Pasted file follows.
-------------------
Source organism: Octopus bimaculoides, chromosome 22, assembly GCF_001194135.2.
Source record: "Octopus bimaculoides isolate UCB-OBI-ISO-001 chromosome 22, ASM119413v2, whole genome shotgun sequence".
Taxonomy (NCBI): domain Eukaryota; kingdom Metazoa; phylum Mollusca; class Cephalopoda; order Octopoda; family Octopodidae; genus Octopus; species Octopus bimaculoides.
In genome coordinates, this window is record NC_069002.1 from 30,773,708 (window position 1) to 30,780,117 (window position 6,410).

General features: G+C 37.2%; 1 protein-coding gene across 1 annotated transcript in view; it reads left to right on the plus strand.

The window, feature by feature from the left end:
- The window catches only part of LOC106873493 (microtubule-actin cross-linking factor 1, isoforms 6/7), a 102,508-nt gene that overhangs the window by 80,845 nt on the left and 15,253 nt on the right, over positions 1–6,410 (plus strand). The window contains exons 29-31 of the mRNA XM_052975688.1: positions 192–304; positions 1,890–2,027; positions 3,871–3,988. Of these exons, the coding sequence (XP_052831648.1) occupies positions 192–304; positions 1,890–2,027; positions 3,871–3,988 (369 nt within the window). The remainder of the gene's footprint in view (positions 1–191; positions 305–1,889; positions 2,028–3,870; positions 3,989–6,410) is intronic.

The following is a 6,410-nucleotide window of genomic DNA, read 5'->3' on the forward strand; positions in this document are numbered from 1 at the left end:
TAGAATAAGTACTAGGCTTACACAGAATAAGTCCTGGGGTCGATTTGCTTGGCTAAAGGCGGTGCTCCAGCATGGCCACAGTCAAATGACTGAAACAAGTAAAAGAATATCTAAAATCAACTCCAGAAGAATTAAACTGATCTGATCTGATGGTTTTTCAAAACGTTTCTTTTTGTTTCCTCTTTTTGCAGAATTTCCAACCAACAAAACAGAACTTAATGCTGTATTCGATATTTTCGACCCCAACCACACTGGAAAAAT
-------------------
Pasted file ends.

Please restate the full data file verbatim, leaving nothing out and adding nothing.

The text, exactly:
Source organism: Octopus bimaculoides, chromosome 22, assembly GCF_001194135.2.
Source record: "Octopus bimaculoides isolate UCB-OBI-ISO-001 chromosome 22, ASM119413v2, whole genome shotgun sequence".
Taxonomy (NCBI): domain Eukaryota; kingdom Metazoa; phylum Mollusca; class Cephalopoda; order Octopoda; family Octopodidae; genus Octopus; species Octopus bimaculoides.
In genome coordinates, this window is record NC_069002.1 from 30,773,708 (window position 1) to 30,780,117 (window position 6,410).

General features: G+C 37.2%; 1 protein-coding gene across 1 annotated transcript in view; it reads left to right on the plus strand.

The window, feature by feature from the left end:
- The window catches only part of LOC106873493 (microtubule-actin cross-linking factor 1, isoforms 6/7), a 102,508-nt gene that overhangs the window by 80,845 nt on the left and 15,253 nt on the right, over positions 1–6,410 (plus strand). The window contains exons 29-31 of the mRNA XM_052975688.1: positions 192–304; positions 1,890–2,027; positions 3,871–3,988. Of these exons, the coding sequence (XP_052831648.1) occupies positions 192–304; positions 1,890–2,027; positions 3,871–3,988 (369 nt within the window). The remainder of the gene's footprint in view (positions 1–191; positions 305–1,889; positions 2,028–3,870; positions 3,989–6,410) is intronic.

The following is a 6,410-nucleotide window of genomic DNA, read 5'->3' on the forward strand; positions in this document are numbered from 1 at the left end:
TAGAATAAGTACTAGGCTTACACAGAATAAGTCCTGGGGTCGATTTGCTTGGCTAAAGGCGGTGCTCCAGCATGGCCACAGTCAAATGACTGAAACAAGTAAAAGAATATCTAAAATCAACTCCAGAAGAATTAAACTGATCTGATCTGATGGTTTTTCAAAACGTTTCTTTTTGTTTCCTCTTTTTGCAGAATTTCCAACCAACAAAACAGAACTTAATGCTGTATTCGATATTTTCGACCCCAACCACACTGGAAAAAT